Tuesday, May 10, 2011

Lest we forget: a choice

Our lilac tree is in bloom. It is always a time of remembrance. It is when the lilacs were in bloom that the funeral train of Abraham Lincoln passed through Fort Wayne. It is not that remembrance, however, that I have in mind, no, in heart.

I was Dr. Robert Leslie’s teaching assistant at the Pacific School of Religion; one of the duties was to take seminarians in pastoral care to various facilities in the Berkeley area. Bob had spent four years in the South Pacific as a chaplain and continued in a training role with the military chaplaincy. All of us were draft exempt.

So it was that I was standing at a desk – the remembrance is sharp, as some of you will know – in an exercise room of the Oakland Naval Hospital. At the exercise bars was a marine, a real six footer. He was standing on one leg, the other off at the hip. He was trying not to look at the seminarians, and they were trying not to look at him. He was wearing only sh0rts. His body was literally covered with little black splotches.

To remember him is not post traumatic stuff, no anxiety even with the intensity of the experience. It is painful to remember, but it would be even more painful to forget. It is no flashback; it is a remembrance of choice. I know so many coming back felt rejected; I have wondered, not infrequently, what happened to him.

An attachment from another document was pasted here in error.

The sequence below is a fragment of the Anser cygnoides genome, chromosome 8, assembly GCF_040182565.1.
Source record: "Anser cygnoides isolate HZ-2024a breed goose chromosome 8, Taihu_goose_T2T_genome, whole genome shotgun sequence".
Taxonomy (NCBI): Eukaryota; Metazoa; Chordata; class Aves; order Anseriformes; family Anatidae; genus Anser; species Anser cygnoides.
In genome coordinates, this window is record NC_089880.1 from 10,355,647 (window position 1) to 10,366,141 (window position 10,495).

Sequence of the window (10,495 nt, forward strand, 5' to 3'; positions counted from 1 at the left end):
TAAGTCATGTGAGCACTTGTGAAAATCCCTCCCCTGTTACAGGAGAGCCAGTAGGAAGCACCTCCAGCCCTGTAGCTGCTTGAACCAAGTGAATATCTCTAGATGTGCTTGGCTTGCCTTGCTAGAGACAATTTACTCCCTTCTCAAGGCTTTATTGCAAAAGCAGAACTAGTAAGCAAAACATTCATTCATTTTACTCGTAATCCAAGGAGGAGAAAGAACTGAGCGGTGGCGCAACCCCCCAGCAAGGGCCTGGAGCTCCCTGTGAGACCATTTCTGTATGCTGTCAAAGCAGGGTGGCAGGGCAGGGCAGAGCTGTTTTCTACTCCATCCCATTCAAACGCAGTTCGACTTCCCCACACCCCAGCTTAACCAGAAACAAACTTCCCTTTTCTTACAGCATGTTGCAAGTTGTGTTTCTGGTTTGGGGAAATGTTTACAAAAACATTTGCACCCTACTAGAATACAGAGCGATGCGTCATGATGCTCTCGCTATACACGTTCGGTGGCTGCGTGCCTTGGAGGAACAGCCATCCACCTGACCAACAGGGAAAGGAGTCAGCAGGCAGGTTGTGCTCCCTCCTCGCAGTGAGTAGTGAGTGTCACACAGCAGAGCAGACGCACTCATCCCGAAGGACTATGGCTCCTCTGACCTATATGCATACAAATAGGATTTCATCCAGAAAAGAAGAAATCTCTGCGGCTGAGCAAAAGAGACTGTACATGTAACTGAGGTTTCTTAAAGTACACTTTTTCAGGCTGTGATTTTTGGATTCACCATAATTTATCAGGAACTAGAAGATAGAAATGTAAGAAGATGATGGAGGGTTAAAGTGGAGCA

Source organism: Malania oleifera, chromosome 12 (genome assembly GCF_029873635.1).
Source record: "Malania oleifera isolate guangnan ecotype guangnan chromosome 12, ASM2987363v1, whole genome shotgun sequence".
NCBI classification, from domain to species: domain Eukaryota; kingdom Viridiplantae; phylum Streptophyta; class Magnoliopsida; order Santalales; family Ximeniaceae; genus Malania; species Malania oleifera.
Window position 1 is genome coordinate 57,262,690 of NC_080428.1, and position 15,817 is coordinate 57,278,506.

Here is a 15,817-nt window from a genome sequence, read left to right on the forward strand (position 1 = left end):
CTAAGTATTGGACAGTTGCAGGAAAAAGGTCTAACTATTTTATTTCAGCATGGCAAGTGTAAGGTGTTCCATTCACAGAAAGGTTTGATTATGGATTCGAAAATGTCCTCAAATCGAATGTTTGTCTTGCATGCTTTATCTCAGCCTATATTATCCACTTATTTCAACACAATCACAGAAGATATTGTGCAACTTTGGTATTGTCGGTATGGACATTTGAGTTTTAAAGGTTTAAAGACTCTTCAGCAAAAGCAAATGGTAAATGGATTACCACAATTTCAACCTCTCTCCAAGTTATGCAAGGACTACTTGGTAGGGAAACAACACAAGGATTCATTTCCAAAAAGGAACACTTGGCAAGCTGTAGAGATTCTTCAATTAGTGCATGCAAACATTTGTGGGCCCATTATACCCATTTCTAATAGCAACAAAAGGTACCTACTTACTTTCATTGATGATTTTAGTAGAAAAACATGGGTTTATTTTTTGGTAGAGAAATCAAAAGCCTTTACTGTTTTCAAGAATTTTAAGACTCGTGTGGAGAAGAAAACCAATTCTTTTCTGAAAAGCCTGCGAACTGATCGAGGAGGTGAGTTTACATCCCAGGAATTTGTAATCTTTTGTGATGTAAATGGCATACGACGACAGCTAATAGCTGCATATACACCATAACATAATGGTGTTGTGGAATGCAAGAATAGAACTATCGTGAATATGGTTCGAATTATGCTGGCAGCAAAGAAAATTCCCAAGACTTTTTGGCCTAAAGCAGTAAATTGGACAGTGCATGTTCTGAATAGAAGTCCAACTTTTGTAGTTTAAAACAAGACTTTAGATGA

If this blog, and the book to come, mean anything, it is not a call for sympathy but for a compassion that marks the joining of the human race, of facing Paul’s outreach to both Jew and gentile. It is a call for us to all become more human, remembering all who suffer and continue to suffer, Japanese, German, Mexicans, marine and “cong,” Muslim and Christian.

What I think the Apostle Paul had learned, as he walked the walk while talking and writing the talk, is that to be “in Christ” is to truly love one another even as God has loved us through Jesus Christ. Love even our fellow Americans.

If you know somebody who is hurting, I hope you will log off the blogging and reach for the telephone: reach out, reach out, “in Christ.”

(One additional way you may want to consider is to put your favorite blog and send it out to everyone on your contact list; they may want to do it as well. So far, there are hits on The Apostle Paul and Post-traumatic Stress from ten countries beyond the United States: there a reaching out.)

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